20. This Fox series is smartly written and acted, and it's even evocatively filmed in New York locations that lend it a gritty city flavor. But.... Less persuasively entwined is a heavy-handed romance whodunit.
  21. A watchable and skillfully made telefilm (Jay Roach of "Austin Powers" fame directed) that is, nonetheless, marred by a melodramatic reliance on Good vs. Evil, and guess which side is which?
  22. ABC hasn't provided much in advance to watch--smart network!--but there were some clips for Wipeout, and they were (seriously) hilarious.
  23. You get the sense that the filmmakers' vision and Wright's are never quite in sync--or perhaps are in sync too perfectly.
  24. Carell's Scott may emerge as one of those characters viewers dearly love to hate, but the guess here is that he's too over the top - much more so than Gervais' character was - to be appreciated in doses this large. He'd be more effective as a secondary character - think Danny DeVito's immortally despicable Louie DePalma in "Taxi." [24 Mar 2005, p.B33]
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  25. But my ultimate test for any comedy is - what else? - "Does it make me laugh?" Arrested Development seldom does. Not loudly, anyway...It has neither the liberating audacity of HBO's "Curb Your Enthusiasm" nor the delirious, anything-for-a-laugh energy of NBC's "Scrubs," the two contemporary comedies that consistently crack me up. It's reminiscent of the taboo- breaking 1970s comedy serial "Soap," but drier, more deadpan, and with less endearing characters. Does it deserve a wider audience than it has gotten? Sure. But I can't imagine it becoming a mainstream hit for Fox like "The Simpsons" or "Malcolm in the Middle."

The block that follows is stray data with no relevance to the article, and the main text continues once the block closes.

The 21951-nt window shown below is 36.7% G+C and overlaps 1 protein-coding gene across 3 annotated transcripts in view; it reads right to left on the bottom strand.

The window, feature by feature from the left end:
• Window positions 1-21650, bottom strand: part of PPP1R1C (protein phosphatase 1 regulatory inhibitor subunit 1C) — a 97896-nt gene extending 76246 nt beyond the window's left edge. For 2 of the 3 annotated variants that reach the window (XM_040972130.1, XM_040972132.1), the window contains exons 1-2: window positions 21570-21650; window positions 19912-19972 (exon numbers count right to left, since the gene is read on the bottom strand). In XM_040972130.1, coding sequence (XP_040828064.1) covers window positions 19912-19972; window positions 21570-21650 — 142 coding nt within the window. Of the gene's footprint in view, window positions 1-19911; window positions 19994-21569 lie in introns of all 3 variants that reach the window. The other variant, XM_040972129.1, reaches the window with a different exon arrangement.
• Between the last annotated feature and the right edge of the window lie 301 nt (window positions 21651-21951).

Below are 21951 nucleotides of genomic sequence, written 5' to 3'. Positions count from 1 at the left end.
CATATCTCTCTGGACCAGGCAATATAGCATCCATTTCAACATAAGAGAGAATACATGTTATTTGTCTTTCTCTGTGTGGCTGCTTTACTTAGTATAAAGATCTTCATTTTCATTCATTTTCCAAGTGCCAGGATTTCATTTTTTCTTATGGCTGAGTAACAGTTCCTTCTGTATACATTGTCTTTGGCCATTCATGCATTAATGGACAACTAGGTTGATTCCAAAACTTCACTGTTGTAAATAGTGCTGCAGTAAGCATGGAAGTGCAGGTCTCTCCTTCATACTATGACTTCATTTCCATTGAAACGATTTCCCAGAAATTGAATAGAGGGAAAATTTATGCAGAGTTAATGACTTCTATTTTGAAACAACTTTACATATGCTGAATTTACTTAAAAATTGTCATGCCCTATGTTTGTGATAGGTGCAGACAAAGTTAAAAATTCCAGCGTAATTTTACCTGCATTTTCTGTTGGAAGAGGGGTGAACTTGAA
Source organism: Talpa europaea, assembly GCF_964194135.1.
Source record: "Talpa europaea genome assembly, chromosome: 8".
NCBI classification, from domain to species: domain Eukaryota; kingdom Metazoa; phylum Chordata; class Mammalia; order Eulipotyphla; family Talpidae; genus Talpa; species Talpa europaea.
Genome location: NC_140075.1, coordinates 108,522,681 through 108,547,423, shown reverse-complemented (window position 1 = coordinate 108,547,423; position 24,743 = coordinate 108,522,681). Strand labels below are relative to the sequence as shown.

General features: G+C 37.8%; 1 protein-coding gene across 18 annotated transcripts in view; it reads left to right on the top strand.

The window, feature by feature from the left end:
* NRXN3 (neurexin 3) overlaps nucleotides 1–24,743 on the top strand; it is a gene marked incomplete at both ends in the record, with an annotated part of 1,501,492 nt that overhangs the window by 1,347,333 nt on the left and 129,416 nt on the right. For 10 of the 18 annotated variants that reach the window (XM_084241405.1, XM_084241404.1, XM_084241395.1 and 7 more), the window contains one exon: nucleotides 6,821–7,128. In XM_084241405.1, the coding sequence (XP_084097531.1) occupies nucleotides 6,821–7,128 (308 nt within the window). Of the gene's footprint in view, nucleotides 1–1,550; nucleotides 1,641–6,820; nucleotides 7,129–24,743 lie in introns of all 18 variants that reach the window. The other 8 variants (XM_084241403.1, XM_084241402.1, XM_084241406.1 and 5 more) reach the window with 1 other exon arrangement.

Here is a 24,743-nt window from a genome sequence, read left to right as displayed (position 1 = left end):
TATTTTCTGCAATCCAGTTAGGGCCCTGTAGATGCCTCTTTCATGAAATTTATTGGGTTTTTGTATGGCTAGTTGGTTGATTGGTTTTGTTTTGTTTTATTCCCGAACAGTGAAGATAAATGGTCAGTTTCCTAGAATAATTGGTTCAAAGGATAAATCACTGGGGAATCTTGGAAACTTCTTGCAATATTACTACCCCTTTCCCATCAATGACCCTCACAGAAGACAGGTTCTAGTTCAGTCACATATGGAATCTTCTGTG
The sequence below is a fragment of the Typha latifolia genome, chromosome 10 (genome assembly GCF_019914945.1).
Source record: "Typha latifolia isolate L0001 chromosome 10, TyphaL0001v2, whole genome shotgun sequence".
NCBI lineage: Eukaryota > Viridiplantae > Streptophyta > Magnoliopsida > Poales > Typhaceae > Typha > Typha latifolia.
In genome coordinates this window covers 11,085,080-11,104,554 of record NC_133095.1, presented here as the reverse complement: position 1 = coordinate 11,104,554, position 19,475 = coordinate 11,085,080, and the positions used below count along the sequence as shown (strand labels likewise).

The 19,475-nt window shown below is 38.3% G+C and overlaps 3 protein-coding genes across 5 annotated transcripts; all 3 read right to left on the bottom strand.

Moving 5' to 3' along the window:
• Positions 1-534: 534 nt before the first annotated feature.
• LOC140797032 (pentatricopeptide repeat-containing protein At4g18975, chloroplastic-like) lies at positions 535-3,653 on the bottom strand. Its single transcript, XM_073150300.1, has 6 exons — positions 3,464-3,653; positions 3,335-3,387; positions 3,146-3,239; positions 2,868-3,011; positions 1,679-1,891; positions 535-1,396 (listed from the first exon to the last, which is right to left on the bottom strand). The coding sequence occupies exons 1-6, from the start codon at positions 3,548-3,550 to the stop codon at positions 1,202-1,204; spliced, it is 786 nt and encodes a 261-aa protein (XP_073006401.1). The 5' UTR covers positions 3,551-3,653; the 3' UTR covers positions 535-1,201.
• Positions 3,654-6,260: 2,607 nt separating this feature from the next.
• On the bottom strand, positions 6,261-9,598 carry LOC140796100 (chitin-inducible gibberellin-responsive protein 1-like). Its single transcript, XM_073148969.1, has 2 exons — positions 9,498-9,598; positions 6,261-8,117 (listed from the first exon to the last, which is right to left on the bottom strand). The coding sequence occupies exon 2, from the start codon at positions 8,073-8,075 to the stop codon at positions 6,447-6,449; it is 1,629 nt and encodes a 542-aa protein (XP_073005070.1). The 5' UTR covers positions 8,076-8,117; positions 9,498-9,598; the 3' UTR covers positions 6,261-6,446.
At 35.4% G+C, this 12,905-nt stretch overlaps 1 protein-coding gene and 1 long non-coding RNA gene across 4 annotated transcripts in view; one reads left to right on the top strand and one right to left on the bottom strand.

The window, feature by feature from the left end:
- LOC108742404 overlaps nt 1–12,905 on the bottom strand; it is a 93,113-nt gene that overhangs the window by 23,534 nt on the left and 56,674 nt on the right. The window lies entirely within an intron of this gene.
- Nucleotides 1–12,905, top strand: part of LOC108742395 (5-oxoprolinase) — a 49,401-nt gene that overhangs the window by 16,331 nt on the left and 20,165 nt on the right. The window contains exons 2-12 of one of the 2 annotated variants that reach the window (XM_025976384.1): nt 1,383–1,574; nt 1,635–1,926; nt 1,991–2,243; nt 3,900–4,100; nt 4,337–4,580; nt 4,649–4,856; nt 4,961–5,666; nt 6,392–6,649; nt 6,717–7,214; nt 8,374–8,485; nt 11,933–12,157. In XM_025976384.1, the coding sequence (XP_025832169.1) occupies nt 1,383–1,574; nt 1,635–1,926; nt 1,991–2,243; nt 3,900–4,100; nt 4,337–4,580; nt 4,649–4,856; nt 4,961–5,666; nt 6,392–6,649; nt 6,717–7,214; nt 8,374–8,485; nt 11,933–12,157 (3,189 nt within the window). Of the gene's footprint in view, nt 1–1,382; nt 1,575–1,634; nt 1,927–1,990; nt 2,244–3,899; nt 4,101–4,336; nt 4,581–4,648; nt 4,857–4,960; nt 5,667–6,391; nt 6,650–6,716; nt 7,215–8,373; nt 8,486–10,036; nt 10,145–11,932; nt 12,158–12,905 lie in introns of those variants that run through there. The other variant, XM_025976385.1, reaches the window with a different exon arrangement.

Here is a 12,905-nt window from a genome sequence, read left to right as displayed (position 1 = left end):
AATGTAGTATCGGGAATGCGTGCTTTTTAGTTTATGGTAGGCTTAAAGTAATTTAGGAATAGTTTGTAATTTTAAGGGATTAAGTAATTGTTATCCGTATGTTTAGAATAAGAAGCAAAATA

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  26. The multi-ethnic cast is appealing and their cyber notions are nice, but it's hard to tell where this curious concoction is headed. They're certainly loading the dice with paranormal possibilities. [6 Oct 2000, p.B51]
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  27. I'm ashamed to admit it in front of my more serious colleagues, but I think the show can be very funny. Of course, like everything else on TV, some of it hits, a lot of it misses. But in the midst of the pain, cruelty, ridicule and abuse, not to mention boredom, somebody falls into a manhole and I find myself bursting out laughing. [29 Mar 1990]
    • Newsday
  28. While we've got to be grateful that last season's tone-deaf Applewhite saga has seen its end, this year's "DH" still is sounding the occasional flat note, sometimes by repeating its past and other times by ignoring it altogether. [22 Sep 2006]
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  29. But no one from this new group makes the kind of nails-on-blackboard impression that Omarosa or know-it-all Sam immediately did last year. Initially, they don't seem as interesting as the originals. [9 Sep 2004]
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  30. Watching Charlie stare into space and compute somehow isn't as persuasive as watching Gil Grissom or one of his "CSI" cohorts peer into a microscope. [23 Jan 2005]
    • Newsday